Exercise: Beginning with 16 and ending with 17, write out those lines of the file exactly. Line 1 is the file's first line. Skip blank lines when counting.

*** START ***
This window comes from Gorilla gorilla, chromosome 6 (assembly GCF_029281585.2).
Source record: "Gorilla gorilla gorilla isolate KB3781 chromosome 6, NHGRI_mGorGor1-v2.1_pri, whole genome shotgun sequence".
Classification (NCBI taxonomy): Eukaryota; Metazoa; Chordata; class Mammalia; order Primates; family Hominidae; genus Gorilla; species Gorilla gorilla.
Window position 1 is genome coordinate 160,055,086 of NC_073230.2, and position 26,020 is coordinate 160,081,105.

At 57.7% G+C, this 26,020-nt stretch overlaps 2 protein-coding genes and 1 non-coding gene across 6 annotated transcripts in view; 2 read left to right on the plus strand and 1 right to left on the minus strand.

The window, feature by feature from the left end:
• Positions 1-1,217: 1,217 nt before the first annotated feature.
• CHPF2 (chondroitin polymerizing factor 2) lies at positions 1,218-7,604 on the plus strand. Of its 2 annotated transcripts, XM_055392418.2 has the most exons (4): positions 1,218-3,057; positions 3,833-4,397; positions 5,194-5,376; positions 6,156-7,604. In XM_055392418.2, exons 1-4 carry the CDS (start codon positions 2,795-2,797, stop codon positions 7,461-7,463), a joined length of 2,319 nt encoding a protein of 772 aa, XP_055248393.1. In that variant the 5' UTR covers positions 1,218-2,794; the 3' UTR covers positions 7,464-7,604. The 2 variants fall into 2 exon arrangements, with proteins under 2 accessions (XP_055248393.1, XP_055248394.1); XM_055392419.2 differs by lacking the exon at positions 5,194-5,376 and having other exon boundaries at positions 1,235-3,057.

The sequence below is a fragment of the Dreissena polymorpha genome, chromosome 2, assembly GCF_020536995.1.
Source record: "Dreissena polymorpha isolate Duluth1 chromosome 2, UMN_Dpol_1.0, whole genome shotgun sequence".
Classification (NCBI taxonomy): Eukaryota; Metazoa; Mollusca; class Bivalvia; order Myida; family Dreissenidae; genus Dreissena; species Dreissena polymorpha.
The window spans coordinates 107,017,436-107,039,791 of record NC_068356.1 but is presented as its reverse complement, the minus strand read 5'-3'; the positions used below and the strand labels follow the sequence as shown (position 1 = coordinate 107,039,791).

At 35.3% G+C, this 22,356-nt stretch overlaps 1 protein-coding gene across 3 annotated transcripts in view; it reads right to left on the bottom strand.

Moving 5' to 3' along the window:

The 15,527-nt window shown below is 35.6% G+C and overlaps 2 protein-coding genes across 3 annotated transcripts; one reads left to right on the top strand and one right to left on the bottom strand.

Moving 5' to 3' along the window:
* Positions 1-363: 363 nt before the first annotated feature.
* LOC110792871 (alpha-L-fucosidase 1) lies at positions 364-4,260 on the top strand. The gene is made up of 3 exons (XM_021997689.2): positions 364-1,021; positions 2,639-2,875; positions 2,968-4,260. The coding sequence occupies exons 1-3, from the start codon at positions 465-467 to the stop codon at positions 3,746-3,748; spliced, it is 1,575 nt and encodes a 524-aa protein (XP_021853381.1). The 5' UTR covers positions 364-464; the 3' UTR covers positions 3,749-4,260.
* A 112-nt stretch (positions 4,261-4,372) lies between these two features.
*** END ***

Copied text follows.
Moving 5' to 3' along the window:
* Positions 1-363: 363 nt before the first annotated feature.